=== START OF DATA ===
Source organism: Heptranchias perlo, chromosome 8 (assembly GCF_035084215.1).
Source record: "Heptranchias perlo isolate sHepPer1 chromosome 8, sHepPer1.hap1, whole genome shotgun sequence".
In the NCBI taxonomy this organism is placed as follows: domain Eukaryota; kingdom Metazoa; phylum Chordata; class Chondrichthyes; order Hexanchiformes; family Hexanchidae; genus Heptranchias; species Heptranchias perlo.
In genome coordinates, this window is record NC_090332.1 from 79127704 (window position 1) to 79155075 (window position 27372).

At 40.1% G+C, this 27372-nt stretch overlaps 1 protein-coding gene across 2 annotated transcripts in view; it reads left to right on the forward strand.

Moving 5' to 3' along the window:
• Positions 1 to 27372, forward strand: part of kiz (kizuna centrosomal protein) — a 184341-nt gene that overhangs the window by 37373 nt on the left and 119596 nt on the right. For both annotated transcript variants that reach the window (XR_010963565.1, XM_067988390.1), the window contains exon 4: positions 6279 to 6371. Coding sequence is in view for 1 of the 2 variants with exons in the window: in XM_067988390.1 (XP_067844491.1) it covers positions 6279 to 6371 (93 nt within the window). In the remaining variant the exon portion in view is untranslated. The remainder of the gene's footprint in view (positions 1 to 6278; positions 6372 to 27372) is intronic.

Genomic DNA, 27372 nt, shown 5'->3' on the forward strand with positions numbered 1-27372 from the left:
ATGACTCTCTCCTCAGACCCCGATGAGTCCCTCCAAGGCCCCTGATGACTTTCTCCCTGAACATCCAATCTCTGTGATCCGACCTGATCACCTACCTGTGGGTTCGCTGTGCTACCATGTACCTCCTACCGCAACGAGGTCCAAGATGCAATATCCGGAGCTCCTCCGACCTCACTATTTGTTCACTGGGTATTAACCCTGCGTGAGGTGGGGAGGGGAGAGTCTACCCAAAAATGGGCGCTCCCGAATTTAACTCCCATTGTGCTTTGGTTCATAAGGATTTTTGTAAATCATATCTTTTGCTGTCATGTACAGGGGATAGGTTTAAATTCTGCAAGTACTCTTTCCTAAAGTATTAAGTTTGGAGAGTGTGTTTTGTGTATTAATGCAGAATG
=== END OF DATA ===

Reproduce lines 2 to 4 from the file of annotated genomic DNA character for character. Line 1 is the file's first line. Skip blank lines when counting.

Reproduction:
Source record: "Heptranchias perlo isolate sHepPer1 chromosome 8, sHepPer1.hap1, whole genome shotgun sequence".
In the NCBI taxonomy this organism is placed as follows: domain Eukaryota; kingdom Metazoa; phylum Chordata; class Chondrichthyes; order Hexanchiformes; family Hexanchidae; genus Heptranchias; species Heptranchias perlo.
In genome coordinates, this window is record NC_090332.1 from 79127704 (window position 1) to 79155075 (window position 27372).